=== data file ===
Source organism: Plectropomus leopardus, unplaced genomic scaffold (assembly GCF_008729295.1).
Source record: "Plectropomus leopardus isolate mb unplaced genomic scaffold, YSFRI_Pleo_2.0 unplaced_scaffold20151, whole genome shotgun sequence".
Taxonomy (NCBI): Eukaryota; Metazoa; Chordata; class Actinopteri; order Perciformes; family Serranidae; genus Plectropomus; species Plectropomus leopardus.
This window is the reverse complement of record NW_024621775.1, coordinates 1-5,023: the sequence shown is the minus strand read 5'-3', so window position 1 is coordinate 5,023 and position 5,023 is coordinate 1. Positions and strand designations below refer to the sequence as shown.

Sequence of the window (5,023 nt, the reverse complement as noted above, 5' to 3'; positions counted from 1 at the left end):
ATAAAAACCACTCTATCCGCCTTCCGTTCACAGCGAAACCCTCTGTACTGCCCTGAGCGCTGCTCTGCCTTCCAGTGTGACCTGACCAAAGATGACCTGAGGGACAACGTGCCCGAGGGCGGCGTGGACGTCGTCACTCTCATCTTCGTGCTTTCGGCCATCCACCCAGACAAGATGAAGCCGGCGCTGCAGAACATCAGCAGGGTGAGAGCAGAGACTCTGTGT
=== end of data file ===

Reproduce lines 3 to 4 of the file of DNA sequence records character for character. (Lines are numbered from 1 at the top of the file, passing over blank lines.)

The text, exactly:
Taxonomy (NCBI): Eukaryota; Metazoa; Chordata; class Actinopteri; order Perciformes; family Serranidae; genus Plectropomus; species Plectropomus leopardus.
This window is the reverse complement of record NW_024621775.1, coordinates 1-5,023: the sequence shown is the minus strand read 5'-3', so window position 1 is coordinate 5,023 and position 5,023 is coordinate 1. Positions and strand designations below refer to the sequence as shown.